E. Hunter Harrison, president and CEO of CSX Corporation, died Saturday in Wellington, Fla. due to “unexpectedly severe complications from a recent illness,” the company announced. He was 73.
CSX Chief Operating Officer James Foote was named acting CEO.
Harrison’s death followed the sudden announcement that he would be on medical leave, reported just two days earlier. CSX’s share price slid by 8 percent following the company announcement, losing $4 billion in market value. Having been only nine months on the job, Harrison left an unfinished mission to turn around the 190-year-old railway company.
Harrison joined CSX in March this year to replace former CEO Michael Ward, who had been head of the company since 2003. Harrison’s appointment was part of a major leadership change, made at the demand of hedge fund investor Mantle Ridge, who held 4.9 percent of CSX’s stocks.
In addition to a change in CEO, Ridge also strongly advocated for a restructuring of CSX’s board, and eliminating middle management roles.
Harrison’s career in railroad spanned more than five decades. He served as president and CEO at Illinois Central Railroad from 1993 to 1998, until Illinois Central was acquired by Canadian National Railway. Following the merger, he was appointed vice president and chief operating officer at Canadian National and was promoted to president and CEO in 2003. He served at the company until his retirement in 2009. This reputation of being able to quickly revive struggling railway companies made him a friend of Wall Street investors like Ridge.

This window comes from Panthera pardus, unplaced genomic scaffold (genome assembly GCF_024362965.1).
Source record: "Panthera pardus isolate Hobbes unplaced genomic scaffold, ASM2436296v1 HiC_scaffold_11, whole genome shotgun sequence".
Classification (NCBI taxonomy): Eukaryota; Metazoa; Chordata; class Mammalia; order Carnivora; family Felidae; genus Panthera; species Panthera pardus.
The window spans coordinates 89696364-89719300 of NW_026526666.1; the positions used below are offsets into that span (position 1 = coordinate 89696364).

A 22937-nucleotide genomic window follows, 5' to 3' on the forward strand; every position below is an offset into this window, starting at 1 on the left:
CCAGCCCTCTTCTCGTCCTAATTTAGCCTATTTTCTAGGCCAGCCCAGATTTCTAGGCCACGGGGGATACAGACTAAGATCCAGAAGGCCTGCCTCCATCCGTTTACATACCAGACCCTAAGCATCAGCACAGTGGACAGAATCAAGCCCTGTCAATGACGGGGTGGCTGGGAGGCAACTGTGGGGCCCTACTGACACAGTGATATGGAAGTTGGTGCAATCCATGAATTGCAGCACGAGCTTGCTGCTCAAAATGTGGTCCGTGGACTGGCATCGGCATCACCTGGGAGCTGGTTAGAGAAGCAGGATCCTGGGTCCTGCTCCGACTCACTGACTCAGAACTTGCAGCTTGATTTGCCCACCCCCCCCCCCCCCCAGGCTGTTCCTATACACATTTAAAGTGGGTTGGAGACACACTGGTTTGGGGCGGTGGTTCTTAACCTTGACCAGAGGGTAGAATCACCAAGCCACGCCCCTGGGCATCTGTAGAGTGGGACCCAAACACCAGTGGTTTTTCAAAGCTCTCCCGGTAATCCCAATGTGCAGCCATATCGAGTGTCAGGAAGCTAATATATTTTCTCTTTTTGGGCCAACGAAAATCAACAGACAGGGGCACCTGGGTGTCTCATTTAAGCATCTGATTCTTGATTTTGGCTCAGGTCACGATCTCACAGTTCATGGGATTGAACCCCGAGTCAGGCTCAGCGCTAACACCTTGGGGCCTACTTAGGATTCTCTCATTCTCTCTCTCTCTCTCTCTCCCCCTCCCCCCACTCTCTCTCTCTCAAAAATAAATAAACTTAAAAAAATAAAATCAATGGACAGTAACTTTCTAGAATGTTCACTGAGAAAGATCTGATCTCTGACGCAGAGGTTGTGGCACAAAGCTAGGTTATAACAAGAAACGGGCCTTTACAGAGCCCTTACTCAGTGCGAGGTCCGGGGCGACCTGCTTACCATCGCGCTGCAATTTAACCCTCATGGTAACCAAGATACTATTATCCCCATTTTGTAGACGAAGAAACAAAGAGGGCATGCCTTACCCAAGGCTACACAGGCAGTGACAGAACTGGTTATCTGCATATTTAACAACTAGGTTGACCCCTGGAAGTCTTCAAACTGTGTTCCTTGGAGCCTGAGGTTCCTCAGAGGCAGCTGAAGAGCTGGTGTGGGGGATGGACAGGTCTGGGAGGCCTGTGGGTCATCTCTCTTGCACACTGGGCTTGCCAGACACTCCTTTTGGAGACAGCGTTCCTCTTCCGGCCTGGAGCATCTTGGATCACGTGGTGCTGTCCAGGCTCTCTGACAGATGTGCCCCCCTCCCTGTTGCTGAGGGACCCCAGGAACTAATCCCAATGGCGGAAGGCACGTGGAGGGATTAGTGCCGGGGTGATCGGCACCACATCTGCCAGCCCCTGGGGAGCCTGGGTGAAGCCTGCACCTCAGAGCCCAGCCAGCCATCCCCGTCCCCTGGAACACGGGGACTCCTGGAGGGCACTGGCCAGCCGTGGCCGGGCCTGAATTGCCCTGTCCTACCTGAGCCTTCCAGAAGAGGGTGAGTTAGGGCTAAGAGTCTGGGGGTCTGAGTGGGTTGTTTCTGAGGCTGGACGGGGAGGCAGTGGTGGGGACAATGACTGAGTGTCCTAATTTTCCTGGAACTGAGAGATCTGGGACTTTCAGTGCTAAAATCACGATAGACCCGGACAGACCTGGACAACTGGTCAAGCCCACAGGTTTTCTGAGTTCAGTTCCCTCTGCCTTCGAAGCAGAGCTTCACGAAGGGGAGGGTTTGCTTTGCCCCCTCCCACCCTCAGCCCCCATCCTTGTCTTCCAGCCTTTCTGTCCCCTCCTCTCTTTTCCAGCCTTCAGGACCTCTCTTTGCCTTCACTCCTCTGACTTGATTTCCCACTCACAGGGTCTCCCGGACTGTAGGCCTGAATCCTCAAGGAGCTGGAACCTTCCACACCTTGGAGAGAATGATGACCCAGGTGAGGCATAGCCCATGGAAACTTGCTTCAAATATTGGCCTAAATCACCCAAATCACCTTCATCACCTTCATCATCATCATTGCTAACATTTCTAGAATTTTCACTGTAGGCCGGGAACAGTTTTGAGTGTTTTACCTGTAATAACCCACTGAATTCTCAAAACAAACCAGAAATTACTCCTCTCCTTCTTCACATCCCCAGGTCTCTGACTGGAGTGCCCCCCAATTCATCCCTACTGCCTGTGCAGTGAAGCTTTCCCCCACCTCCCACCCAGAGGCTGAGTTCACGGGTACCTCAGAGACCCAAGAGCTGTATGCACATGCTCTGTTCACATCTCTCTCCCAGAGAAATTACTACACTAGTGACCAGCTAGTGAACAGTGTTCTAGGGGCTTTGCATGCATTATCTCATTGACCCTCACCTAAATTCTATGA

In 2011, Harrison came out of retirement for a position at Canadian Pacific Railway at the urging of Wall Street investor Bill Ackman. Ackman owned a stake of the company through his hedge fund, Pershing Square Capital Management. He approached Harrison to join forces with him in an effort to shake up the railway’s board seats and management. Harrison joined Canadian Pacific as CEO in 2012.
Upon learning of the news, Harrison’s former employer, Canadian National, refused to pay him $40 million in pension benefits, alleging that he violated a non-compete agreement with the company by joining a Canadian Pacific. Harrison’s lawyer fought back, saying there was no legal basis for stopping retirement payment, Canadian news site The Globe and Mail reported.
Harrison left Canadian Pacific in January 2017 after being approached by Ridge, and joined CSX in March.
In June, CSX shareholders voted to approve an $84 million payment to cover lost compensation at Harrison’s previous job at Canadian National. Shareholders knew of his health problems at the time, the Wall Street Journal reported.
CSX declined to discuss details of Harrison’s medical conditions, per company policies, but he told the Journal in a May interview that he occasionally needed an oxygen mask to help with a shortness of breath.